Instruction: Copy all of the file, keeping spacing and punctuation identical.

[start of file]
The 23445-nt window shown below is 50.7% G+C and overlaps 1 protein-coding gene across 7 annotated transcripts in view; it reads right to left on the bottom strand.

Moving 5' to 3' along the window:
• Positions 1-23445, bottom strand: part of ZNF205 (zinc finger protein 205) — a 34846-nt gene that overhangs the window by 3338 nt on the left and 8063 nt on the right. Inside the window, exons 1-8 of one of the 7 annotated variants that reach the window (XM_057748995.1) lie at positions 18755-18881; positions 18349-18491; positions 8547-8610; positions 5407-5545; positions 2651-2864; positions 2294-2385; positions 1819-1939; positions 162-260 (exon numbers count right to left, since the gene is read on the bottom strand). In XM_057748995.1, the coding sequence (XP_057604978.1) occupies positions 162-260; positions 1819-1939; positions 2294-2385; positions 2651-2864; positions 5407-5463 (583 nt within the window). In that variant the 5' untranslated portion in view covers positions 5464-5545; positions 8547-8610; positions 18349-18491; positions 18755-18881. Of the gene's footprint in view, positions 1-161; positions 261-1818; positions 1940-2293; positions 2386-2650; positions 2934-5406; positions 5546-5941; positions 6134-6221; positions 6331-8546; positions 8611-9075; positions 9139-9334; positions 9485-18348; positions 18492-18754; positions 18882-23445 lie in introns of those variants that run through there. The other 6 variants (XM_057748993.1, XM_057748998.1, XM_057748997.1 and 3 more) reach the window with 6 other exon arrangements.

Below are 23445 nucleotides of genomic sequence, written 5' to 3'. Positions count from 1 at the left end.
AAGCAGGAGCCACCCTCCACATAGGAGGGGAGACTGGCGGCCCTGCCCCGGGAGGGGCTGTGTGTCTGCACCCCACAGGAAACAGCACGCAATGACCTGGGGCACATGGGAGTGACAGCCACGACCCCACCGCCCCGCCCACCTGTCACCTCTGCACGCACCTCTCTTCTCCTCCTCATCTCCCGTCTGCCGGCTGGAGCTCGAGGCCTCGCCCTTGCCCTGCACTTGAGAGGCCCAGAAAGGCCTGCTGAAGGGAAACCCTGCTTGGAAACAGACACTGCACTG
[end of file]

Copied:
The 23445-nt window shown below is 50.7% G+C and overlaps 1 protein-coding gene across 7 annotated transcripts in view; it reads right to left on the bottom strand.

Moving 5' to 3' along the window:
• Positions 1-23445, bottom strand: part of ZNF205 (zinc finger protein 205) — a 34846-nt gene that overhangs the window by 3338 nt on the left and 8063 nt on the right. Inside the window, exons 1-8 of one of the 7 annotated variants that reach the window (XM_057748995.1) lie at positions 18755-18881; positions 18349-18491; positions 8547-8610; positions 5407-5545; positions 2651-2864; positions 2294-2385; positions 1819-1939; positions 162-260 (exon numbers count right to left, since the gene is read on the bottom strand). In XM_057748995.1, the coding sequence (XP_057604978.1) occupies positions 162-260; positions 1819-1939; positions 2294-2385; positions 2651-2864; positions 5407-5463 (583 nt within the window). In that variant the 5' untranslated portion in view covers positions 5464-5545; positions 8547-8610; positions 18349-18491; positions 18755-18881. Of the gene's footprint in view, positions 1-161; positions 261-1818; positions 1940-2293; positions 2386-2650; positions 2934-5406; positions 5546-5941; positions 6134-6221; positions 6331-8546; positions 8611-9075; positions 9139-9334; positions 9485-18348; positions 18492-18754; positions 18882-23445 lie in introns of those variants that run through there. The other 6 variants (XM_057748993.1, XM_057748998.1, XM_057748997.1 and 3 more) reach the window with 6 other exon arrangements.

Below are 23445 nucleotides of genomic sequence, written 5' to 3'. Positions count from 1 at the left end.
AAGCAGGAGCCACCCTCCACATAGGAGGGGAGACTGGCGGCCCTGCCCCGGGAGGGGCTGTGTGTCTGCACCCCACAGGAAACAGCACGCAATGACCTGGGGCACATGGGAGTGACAGCCACGACCCCACCGCCCCGCCCACCTGTCACCTCTGCACGCACCTCTCTTCTCCTCCTCATCTCCCGTCTGCCGGCTGGAGCTCGAGGCCTCGCCCTTGCCCTGCACTTGAGAGGCCCAGAAAGGCCTGCTGAAGGGAAACCCTGCTTGGAAACAGACACTGCACTG